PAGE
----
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In the belly, in the belly, Jonah in the belly of the whale

by davesandel on October 4th, 2021

Monday, October 4, 2021                               (today’s lectionary)

Memorial of Saint Francis Assisi

In the belly, in the belly, Jonah in the belly of the whale

Onboard the ship, Jonah said to the sailors, “Pick me up and throw me into the sea, that the storm may quiet down for you. I know it is because of me that this violent storm has come upon us.”

But just before that, the sailors had to wake him up. In the middle of the storm, Jonah was sound asleep, down in the bottom of the hold. Sound familiar?

The captain said, “What are you doing asleep? Rise up, call upon your God! Perhaps God will be mindful of us so that we may not perish.”

The disciples woke Jesus, and I imagine he stretched his arms, yawned, and rebuked the sea. Jonah had no such power, but he could sacrifice himself for the sake of the sailors, and he did. In spite of their remorse, the sailors threw him overboard.

We beseech you, O Lord, let us not perish for taking this man’s life.” Then they threw Jonah into the sea, and the raging of the sea stopped.

Jonah, Jesus, Jonah, Jesus, can we get a witness? “The raging of the sea has stopped.”

Struck with great fear of the Lord, the men offered sacrifice and made vows to Jonah’s God …

They were terrified and asked each other, “Who is this? Even the winds and the waves obey him” (Mark 4:41).

Both Jesus and Jonah were destined to be swallowed up, Jonah by a great fish, Jesus by events he predicted before they happened. Jonah waits, alive, within the fish, for God’s mercy and salvation.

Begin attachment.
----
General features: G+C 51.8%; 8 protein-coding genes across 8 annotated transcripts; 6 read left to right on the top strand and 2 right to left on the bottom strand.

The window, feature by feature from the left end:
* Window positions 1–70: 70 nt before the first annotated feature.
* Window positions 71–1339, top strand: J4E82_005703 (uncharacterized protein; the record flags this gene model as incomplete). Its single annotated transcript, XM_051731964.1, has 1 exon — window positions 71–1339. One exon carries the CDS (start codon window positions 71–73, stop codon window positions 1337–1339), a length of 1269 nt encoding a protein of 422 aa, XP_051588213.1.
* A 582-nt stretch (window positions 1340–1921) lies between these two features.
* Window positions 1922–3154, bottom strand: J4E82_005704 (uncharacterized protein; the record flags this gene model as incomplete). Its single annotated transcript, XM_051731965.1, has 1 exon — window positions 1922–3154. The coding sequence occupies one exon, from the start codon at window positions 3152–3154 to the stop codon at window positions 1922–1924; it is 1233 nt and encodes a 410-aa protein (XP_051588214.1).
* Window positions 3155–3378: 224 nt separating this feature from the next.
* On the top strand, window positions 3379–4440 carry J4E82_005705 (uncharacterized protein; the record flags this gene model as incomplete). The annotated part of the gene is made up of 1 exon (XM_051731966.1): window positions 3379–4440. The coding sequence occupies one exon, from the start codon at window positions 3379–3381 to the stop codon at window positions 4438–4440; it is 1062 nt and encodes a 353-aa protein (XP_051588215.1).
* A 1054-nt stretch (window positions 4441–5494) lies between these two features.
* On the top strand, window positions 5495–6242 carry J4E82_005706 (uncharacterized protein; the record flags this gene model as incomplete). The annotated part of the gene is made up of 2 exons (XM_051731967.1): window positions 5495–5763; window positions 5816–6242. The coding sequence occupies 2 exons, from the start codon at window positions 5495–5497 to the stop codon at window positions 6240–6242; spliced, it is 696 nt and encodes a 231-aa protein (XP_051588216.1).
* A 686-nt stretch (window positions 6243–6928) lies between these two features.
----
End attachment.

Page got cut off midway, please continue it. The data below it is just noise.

From the belly of the fish Jonah prayed to the Lord, his God. Then the Lord commanded the fish to spew Jonah upon the shore.

Jesus arrives in the Garden of Gethsemane, having dismissed Judas of Iscariot to “do what you have to do.” In the middle of the night, Jesus goes to the Garden to pray.

Abba, Father, all things are possible unto thee. Take this cup away from me. But still, not what I will, but what thou wilt.

Jonah spent three days and nights in the belly of the fish. Jesus spent three days and nights (kind of) in the belly of death, in the grave, in the cave sealed by a stone.

The Lord commanded the fish to spew Jonah upon the shore …

The angel said to Mary, “He whom you seek is not here. He has risen.”

Jonah tells his tale with gratitude and relief, praising God for saving his life.

Out of my distress I called to the Lord. He answered me, he heard my voice, and rescued my life from the pit. When my soul fainted within me, I remembered you, and my prayer reached you. You rescued my life from the pit, O Lord.

However it does seem (as we will see) that his will is not broken. He might not be in charge of his fate, but he can still say no to God. That sounds too much like me, I think. Jesus, on the other hand, did no such thing.

Jesus loved the Samaritans and walked frequently through their country. In one of his most famous stories a Samaritan comes to the rescue of a beaten, half-dead victim of bandits on the highway.

A priest passed by on the opposite side. A Levite … passed by on the opposite side. A Samaritan approached the man, poured oil and wine over his wounds, bandaged them, and then carried him on his mule to an inn. He gave money to the innkeeper and assured him he would return to pay him more if needed.

God is sending Jonah to the Ninevites; there he must beg them to turn back to God. But Jonah might be more like James and John, who asked Jesus to ask God to cast down fire on the Samaritans, than Jesus, who loved them. This story is just getting started.

(Jonah 1, Jonah 2, John 13, Luke 10)              

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